The Ambassador in China ( Stuart ) to the Secretary of State
[Received November 15—8:18 a. m.]
2220. Li Tsung-jen called me in for long conversation last week, gist of which was: Generalissimo is staying on against best interests of nation and wishes of people; he is greatly influenced by US attitude; he should be told that US Government feels that he would be best serving cause of his people if he withdrew from office now before complete military defeat, making way for new non-Communist leadership in government and country; that such new leadership would need unequivocal American support and that it could rally support of south and western China effectively enough to keep Commies north of Yangtze. (See Shanghai’s telegram 1800, November 10 , repeated Department 2377).91 On 14th Vice President sent confidential emissary to me to renew his case and to express extreme urgency of action now. If present situation were allowed to run its course he pointed out he would lose any political influence which he might now enjoy or expect to acquire by voluntary departure of Generalissimo and there would be nothing left for him to do but retire to his home in Kwangsi.
We feel that President’s reply to Generalissimo (Deptel 1608, November 1292) may have effect of demonstrating to latter limited extent of our further support of him thus responding in part to Li Tsung-jen’s request.
With respect to unequivocal support for new but non-Communist regime, we have already suggested to Department desirability of considering issuance of clarifying China policy statement (see my 2129 , November 6, repeated Paris 8). If public statement considered undesirable, I urge that I be given authority to tell Government [Page 570] officials such as Vice President and all political leaders who inquire that US does not favor Communist participation in any new Chinese government and that should such event occur it would be forced to review in its entirety China aid program and other forms of assistance now being made available. I feel that a clear-cut statement of our policy on Communist participation in governments in China or elsewhere would not only be honest but might conceivably give our friends that inspiration to resist Communist advances, if and when the Generalissimo retires from the political scene, to save south and west China from slipping behind the Iron Curtain at least for the time being or in any case to strengthen them in the all but inevitable forthcoming negotiations with Communists. Such a statement might well stress the danger to China’s national independence if the Communists succeed.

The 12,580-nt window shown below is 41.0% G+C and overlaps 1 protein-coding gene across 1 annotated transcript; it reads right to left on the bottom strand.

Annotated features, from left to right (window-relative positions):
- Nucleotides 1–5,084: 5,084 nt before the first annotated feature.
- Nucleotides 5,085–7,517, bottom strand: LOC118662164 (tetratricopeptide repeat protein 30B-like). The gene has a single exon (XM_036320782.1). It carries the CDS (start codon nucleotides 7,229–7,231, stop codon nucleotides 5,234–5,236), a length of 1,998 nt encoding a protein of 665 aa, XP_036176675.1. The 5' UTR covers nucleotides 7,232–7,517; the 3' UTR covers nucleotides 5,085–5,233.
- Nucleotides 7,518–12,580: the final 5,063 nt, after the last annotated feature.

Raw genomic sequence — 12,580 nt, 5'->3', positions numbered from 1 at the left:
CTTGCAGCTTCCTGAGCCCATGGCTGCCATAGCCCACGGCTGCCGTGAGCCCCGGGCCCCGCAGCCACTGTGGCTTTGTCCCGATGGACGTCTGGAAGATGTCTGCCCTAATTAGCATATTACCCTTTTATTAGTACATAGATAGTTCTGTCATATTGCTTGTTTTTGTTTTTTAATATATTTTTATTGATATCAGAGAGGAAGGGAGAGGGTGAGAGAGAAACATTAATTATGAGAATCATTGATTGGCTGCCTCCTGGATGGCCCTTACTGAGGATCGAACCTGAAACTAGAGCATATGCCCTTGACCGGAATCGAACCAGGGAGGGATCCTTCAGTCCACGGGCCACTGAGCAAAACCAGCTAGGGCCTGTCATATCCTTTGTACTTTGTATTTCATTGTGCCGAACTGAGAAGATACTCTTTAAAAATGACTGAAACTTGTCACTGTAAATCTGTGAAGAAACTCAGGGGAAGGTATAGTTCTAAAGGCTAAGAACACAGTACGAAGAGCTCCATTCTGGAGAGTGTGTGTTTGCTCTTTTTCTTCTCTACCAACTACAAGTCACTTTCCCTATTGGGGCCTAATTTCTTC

Substantiating this is fact that Foreign Minister came to see me today to ask for official statement from Washington to effect that bipartisan foreign policy of US Government includes China as well as other areas of globe. Foreign Minister seemed to feel this would be very useful to his Government at present moment with arrival of Bullitt93 in Shanghai and statement by Senator Bridges94 reported here on stepped up aid which has led in some quarters to confused thinking on American intentions and capabilities in present crisis. Any clarification at this time of our policy should, I believe, be of value.
Sent Department 2220; Department pass Paris 11 for the Secretary.
- Not printed.↩
- Vol. viii , “U.S. Military Assistance to China” (Ch. II).↩
- William C. Bullitt, Consultant to Congressional Joint Committee on Foreign Economic Cooperation.↩
- Senator Styles Bridges, Chairman of the Congressional Joint Committee on Foreign Economic Cooperation, made a statement to the United Press on November 8.↩